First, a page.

Readers’ letters - September 30

The new Trade Union Bill will make disputes more bitter says a correspondent. See letter
The new Trade Union Bill will make disputes more bitter says a correspondent. See letter
Have your say

Trade union bill a bad idea

I am very proud to be a member of a trade union but I am appalled at what I feel is a ‘war’ on people like me from this government.

My union Unite has supported not just myself but the manufacturing industry during the recent very tough years.

Unite and our members have fought for better pay, saved jobs (including whole industries), supported skills and apprenticeships, ensured we have decent health and safety at work, worked closely with companies to raise productivity and brought work back to the UK.

I do not understand why this government is now planning new laws that attack the vital work unions do.

Instead, they should be thanking working people and their unions for putting our shoulders to the wheel during the recession, and for working co-operatively with employers to find solutions to problems at work.

My fear is that the government’s hatred of unions will result in very bad laws for the British people.

Their appalling Trade Union Bill will not modernise industrial relations, as the government claims, but will make disputes more bitter.

Were the government truly interested in improving things at work, then they would not be undermining basic rights.

And were they truly interested in raising turnouts in strike ballots, they would be bringing modern, secure voting to workplaces.

As a proud British worker, I am deeply shocked by moves to take apart our fundamental freedoms.

The land of Magna Carta should not be legislating to make lawful strikes all but impossible, and our government should not be seeking to silence people on social media.

As Senior Tory MP David Davis says, the Trade Union Bill is like something from the dark days of Spanish dictator General Franco.

Nobody seems to want this Bill – not the police, the HR managers, agency labour employers, nor civil rights groups.

It has no place in modern-day Britain.

It should be scrapped, now.

Steven Turner, Chorley & District Trade Union Council

Recycle earlier on not later

Once again the call goes out, “we must recycle more”, but why isn’t this call heeded at the manufacturing point?

Why do we have to have vegetables pre-packed with useless packaging?

I would love to get my milk from a milkman who uses bottles.

I hate the plastic ones we have to put up with.

Why these plastic bottles haven’t been made bio-degradable I’ll never know.

Biscuits seem to have more packaging than items inside, we have blister packs for razors, blister packs for blades, again more packaging than what’s inside.

White goods are encased in polystyrene, what did we use before?

Just cardboard which you could tear up and burn on your fire. Now the fireplaces have gone, the build-up of material that could be burnt is getting worse every day.

Before someone picks up on this, I do miss the open fire and, if I had one, all combustible material would be put on it.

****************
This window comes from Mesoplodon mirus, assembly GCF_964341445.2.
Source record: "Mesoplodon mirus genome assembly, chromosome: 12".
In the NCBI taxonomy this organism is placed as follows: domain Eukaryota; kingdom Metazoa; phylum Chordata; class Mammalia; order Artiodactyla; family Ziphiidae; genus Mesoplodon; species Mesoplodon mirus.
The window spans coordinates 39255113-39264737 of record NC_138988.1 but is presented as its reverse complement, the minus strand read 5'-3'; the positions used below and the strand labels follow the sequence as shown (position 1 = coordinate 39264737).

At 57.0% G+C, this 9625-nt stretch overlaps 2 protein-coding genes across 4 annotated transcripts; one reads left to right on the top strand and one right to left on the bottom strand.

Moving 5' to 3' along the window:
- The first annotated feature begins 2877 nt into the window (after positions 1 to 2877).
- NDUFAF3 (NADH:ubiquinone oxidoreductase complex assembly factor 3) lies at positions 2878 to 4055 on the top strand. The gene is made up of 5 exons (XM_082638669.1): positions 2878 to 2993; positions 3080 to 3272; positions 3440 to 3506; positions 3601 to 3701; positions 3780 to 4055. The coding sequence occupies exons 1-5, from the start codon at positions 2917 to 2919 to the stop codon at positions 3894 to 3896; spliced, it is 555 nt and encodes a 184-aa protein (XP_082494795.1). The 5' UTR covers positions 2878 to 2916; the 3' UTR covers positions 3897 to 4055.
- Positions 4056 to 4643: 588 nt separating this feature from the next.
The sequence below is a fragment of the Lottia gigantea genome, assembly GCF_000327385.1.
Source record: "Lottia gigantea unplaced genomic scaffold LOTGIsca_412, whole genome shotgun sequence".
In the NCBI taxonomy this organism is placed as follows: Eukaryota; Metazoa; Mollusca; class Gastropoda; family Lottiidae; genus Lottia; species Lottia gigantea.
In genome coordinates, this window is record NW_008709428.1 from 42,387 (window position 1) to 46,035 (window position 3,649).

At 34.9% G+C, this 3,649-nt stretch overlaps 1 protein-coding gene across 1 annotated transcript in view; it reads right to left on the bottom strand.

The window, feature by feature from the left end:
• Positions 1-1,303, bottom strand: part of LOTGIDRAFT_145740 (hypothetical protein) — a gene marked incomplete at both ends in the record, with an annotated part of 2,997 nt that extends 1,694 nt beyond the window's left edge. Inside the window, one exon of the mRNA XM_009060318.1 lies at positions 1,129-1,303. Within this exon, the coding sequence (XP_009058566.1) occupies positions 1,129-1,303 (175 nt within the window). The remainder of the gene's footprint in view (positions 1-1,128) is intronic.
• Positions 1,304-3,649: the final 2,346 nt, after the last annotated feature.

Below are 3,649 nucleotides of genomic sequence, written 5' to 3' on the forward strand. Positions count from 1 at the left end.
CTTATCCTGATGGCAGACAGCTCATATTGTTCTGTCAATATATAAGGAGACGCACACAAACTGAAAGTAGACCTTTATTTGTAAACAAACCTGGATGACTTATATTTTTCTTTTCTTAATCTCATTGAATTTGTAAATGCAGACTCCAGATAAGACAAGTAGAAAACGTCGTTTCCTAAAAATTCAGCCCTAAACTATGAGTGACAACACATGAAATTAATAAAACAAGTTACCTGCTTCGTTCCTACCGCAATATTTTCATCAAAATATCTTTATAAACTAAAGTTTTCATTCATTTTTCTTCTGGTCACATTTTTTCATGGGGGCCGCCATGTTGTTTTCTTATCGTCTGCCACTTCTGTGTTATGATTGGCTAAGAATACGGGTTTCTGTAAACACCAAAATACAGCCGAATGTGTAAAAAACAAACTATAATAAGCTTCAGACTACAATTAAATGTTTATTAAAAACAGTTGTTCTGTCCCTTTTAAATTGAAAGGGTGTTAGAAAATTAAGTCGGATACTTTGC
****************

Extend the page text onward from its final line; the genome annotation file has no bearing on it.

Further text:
I’m sure if the manufacturers put their own house in order, things would get better, instead of putting the onus on the consumer to get rid of the unnecessary fall-out.

I do believe in the concept of recycling but if I’m asked to wash out opened tins of soup, caviar and such, this is where I step back and say “Oi! Environmentalist, no, I will not wash out tins”. The only thing I recycle at the moment are bikes.

The Green Giant, real name supplied

The differences

in rugby styles

Allan Fazackerley could have been describing rugby league in his letter (LEP, September 26), except that he failed to point out that tries in rugby union are as scarce as hens’ teeth whereas

in league they come thick and fast.

In the England-Wales union match, 53 points were scored but the try line was crossed only twice.

On Friday in Wigan, 59 points were scored, all, with one exception, from tries, some converted, some missed.

When league players switch codes, it is usually for more money.

When will people stop referring to rugby football?

There is rugby union and rugby league.

Val Andrews, St Annes on Sea

Warning leaflet would help us

A friend’s metered water bill was rather more than usual and led to examination of the plumbing. It was found to be the ball-cock, failing to fully shut off in the loo cistern.

Unlike my own, old system, where any overflow would drip from an exterior pipe, the modern ones simply dribble into the bowl, which became self-evident when the blue indicator from the freshener continued to appear after a flush with clear water, poured in from a bucket.

There must be a lot of wastage from such defective ball-cocks, so it could be helpful if the water authority was to enclose a warning leaflet with consumers’ accounts and have it posted on its website.

Non-metered users pay a fixed rate, but would do well to listen for a soughing noise, (to avoid wasting water) which can indicate a leak.

G.W Richards, Bamber Bridge

Husbands who are hen-pecked

Reading the article about Anthony Blackie (LEP September 23), who has written a guide on how to survive as a hen-pecked husband, had me thinking about a lovely little exchange between Laurel and Hardy in their film Sons of the Desert.

After discovering that his pal often runs ideas by his wife, Hardy says: “Do you have to ask your wife everything?” to which Laurel innocently replies: “Well, if I didn’t, I wouldn’t know what she wanted me to do.” That’s the spirit!

Hen-pecked husband